Art market

These are the Japanese artists in the international league

Two have already broken the $1 million barrier, and auction prices are rising


Nobuyoshi Araki

Born in 1940, Nobuyoshi Araki has become Japan’s best-known photographer and its most controversial cultural export. The artist makes carefully-crafted monochromes, casually-snapped polaroids and large flower studies, but his dark bondage nudes have led to accusations of obscenity. Represented by Yoshiko Isshiki (Tokyo). Highest price at auction: “Untitled”, 1998, £9,600 ($13,927), Sotheby’s, London, 2000 (below)

Yayoi Kusama

One of the most influential and widely collected artists of the 1960s, Kusama, now in her 70s, lives by choice in a Tokyo psychiatric hospital from which she emerges to make her signature polka-dot paintings or phallic objects. She is represented by Robert Miller (New York) and Ota (Tokyo); prices for paintings can vary from $20,000 to $500,000, particularly for the rarer early work, with the highest nearing $1 million. Highest price at auction: “No.G,” 1959 $224,000 (£139,060); Sotheby's, New York, 2002

Tatsuo Miyajima

Born in 1957. Tatsuo Miyajima has received international recognition for his work with Digital Electronic Counters which he uses to explore the theme of time, creating installations composed of dark rooms in which counters flash. He tends to be independent of galleries but is represented by Richard Gray (Chicago) and Masami Shirashi (Tokyo). While his works vary from $15,000 to $50,000, his “Megadeath” shown at the Venice Biennale in 1999 sold for over $1 million. Highest price at auction: “Region No.104154-No.104202,” 1991, £26,450 ($42,600), Sotheby's, London, 1998

Yasumasa Morimura

Born in 1951. Morimura became a superstar about 10 years ago with his "Art history" computer-aided reconstructions of Western paintings featuring the artist’s big-nosed face replacing the faces of the works’ original subjects. Represented by Luhring Augustine (New York), Thadeus Ropac (Paris) and Yoshiko Isshiki (Tokyo). Prices from $15,000 to $60,000. Highest price at auction: “Portrait of a family, wife”, $38,838 (£24,110), Sotheby's, New York 2002 (above)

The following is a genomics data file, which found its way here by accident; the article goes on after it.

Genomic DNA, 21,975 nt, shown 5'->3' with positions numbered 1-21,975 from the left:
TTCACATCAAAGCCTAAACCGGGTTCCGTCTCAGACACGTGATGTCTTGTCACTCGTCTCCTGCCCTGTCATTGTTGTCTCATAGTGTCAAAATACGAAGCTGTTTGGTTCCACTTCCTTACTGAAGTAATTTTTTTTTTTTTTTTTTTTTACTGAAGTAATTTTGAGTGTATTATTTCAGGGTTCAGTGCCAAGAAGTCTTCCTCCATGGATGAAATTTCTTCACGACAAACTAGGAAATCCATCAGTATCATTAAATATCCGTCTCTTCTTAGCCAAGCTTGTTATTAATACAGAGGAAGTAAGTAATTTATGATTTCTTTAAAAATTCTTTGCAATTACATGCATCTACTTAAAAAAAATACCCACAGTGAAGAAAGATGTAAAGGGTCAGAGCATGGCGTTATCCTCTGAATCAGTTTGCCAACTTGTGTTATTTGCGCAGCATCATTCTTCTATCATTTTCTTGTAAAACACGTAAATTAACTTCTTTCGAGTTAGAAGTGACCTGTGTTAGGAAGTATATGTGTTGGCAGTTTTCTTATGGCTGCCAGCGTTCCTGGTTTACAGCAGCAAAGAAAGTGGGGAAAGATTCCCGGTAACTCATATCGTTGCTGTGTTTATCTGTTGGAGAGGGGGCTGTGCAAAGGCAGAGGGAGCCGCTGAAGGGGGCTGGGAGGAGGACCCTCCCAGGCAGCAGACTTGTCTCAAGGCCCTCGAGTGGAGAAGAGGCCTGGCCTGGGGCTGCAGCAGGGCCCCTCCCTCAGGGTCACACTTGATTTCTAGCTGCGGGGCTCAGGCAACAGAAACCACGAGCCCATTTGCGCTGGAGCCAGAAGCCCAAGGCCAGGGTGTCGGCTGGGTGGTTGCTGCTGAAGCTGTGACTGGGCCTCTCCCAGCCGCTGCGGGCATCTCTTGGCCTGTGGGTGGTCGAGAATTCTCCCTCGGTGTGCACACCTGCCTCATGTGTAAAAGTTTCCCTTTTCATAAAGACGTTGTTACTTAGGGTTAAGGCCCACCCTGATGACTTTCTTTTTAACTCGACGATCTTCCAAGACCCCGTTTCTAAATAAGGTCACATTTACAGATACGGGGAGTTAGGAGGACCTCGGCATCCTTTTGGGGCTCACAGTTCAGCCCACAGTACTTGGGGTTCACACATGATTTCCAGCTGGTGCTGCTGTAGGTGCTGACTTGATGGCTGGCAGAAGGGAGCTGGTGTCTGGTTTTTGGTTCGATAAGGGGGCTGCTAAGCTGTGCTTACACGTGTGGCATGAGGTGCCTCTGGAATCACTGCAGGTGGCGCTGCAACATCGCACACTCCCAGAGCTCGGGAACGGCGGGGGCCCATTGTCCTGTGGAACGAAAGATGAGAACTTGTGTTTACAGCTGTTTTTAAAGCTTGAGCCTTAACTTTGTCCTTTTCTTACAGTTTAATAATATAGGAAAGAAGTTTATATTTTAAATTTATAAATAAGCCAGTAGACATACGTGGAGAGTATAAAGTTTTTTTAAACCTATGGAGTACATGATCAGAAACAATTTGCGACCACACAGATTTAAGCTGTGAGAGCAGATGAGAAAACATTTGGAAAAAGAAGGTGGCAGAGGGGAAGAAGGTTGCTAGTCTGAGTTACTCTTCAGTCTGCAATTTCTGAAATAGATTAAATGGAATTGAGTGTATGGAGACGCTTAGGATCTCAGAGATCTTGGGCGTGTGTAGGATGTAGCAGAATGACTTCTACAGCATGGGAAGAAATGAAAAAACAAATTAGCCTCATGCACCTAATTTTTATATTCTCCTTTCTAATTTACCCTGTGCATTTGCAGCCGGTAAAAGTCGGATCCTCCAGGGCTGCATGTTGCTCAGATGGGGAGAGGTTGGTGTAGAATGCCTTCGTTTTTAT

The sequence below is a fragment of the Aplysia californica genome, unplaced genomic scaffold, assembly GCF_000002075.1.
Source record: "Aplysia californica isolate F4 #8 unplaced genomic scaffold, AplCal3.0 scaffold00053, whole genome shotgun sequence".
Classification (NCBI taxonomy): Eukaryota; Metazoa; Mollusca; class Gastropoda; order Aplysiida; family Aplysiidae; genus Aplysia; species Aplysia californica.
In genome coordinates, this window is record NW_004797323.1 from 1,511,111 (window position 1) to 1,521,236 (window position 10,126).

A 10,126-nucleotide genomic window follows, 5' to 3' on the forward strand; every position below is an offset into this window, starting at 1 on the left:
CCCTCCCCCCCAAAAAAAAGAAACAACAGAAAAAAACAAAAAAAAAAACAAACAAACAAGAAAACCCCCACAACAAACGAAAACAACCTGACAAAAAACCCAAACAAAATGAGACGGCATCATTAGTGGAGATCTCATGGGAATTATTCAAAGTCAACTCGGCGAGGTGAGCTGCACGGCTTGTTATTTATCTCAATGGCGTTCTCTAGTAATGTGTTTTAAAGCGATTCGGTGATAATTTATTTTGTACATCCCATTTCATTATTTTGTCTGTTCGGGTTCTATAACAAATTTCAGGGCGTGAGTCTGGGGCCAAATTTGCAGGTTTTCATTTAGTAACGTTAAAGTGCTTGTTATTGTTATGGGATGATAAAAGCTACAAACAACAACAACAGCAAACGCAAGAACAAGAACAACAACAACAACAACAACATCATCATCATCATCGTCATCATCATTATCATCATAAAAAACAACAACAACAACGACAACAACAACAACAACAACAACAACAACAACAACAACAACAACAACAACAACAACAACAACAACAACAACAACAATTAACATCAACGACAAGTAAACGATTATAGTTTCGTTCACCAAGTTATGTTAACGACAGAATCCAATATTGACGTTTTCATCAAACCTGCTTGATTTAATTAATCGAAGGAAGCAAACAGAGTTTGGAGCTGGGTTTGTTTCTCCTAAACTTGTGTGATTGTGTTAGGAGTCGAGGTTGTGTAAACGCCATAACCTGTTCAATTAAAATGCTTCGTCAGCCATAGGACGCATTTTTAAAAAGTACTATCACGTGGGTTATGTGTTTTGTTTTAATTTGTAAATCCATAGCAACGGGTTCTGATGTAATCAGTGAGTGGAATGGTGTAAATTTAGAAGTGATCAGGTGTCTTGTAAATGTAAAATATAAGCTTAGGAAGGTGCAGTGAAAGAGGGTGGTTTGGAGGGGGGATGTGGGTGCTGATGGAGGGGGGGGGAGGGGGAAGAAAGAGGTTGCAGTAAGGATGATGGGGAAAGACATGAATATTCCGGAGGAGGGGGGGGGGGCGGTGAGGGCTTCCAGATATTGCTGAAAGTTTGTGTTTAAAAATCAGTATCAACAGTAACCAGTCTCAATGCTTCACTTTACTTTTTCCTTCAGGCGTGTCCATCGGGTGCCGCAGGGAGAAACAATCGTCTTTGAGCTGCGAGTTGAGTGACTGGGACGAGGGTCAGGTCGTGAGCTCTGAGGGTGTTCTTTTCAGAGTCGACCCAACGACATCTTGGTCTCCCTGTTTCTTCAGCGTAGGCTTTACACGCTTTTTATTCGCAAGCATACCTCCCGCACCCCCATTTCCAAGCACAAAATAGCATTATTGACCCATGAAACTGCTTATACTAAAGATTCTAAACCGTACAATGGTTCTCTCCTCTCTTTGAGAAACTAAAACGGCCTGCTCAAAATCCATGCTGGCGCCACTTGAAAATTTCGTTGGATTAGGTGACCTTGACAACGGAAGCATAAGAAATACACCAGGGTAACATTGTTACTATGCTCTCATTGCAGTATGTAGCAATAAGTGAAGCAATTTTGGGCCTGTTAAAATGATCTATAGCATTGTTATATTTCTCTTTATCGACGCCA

Mariko Mori

Born in 1967, Mori is the most famous representative of “Tokyo Pop”, although she now lives and works in New York. A member of the mega-rich Mori family (see p.18). She does provocative performances and ambitious installations, creating a dream-like world of virtual realities. Represented by Deitch Projects (New York), Perrotin (Paris) Prices range from $5,000 for drawings but a major piece such as Wave UFO could be over $1 million. Highest price at auction: “Red light”, 1994; $156,500 (£96,685),. Phillips New York, 2003

Takashi Murakami

Born in 1962. Murakami’s kitschy manga world fuses Japanese painting with American pop art. The “king” of the pop artists is on a roll: François Pinault reportedly paid $1.5 million for the 30-foot sculpture “Togari-kun”, currently on show at the Venice Biennale. Murakami also designs for the leading luxury goods company LVMH. Prices vary $1,000 for prints, to over $300,00 for major new sculpture. Represented by Koyama (Tokyo); Blum & Poe and Marianne Boesky (US); Emmanuel Perrotin (Paris). Highest price at auction: “Miss Ko2”, 1966, $567,500 (£305,308), Christie's, New York, 2002 (below left)

Yoshimoto Nara

Born in 1959, Nara describes himself as a pop artist: his deceptively simple, heavily manga-influenced work has trademark subjects of dogs and children. Represented by Stephen Friedman (London), Koyama (Tokyo) Johnen+Schöttle (Cologne), Boesky (New York) and Blum and Poe (Los Angeles). Prices range from $2,000 (drawings) to $80,000 for sculptures. Highest price at auction: “Bunny heads”, 1989, $72,000 (£44,700), Sotheby's, New York, 2003

Hiroshi Sugimoto

Born in 1948. Sugimoto is best known for photographs of seascapes but he also has photographed dummies in wax museums and over-exposed, American movie screens. His “wives of Henry VIII” figure in the Saatchi Gallery in County Hall. Represented by Sonnabend (New York); large-scale photos are priced at $60,000. Highest price at auction: “Henry V”, 1999, £38,400 ($61,855), Sotheby's, London, 2002. (below)

Price information: is a useful English-language resource for information about contemporary art in Japan.

The next new thing?

o Ai Yamaguchi, 26, makes portraits of young, willowy women, modern versions of centuries-old ukiyo-e wood block prints. Currently showing at Roberts & Tilton gallery in Los Angeles (until 4 October).

o Zon Ito, 32, makes craft-like, fine embroidery on cloth in various forms and sizes. Represented by the up-and-coming Kodama Gallery in Osaka, his pieces sold out at the Armory Show 2003.

A funky installation piece by o Motohiko Odani, 31, is sharing the Japanese Pavilion at the Venice Biennale with Yutaka Sone. SCAI The Bathhouse in Tokyo represents him.

o The New York-based Tam Ochiai, 36, has shown at Arndt & Partner gallery, Berlin, Team Gallery in New York and Tokyo’s Tomio Koyama Gallery, where Yoshitomo Nara exhibits.

o All Jun’ya Yamaide’s, 33, works are called “Project” but greatly differ from one another. In one he hung clothes all over a Japanese rural town. “Project No-28,” a show of new paintings, is on at Julia Friedman Gallery in Chicago until 18 October.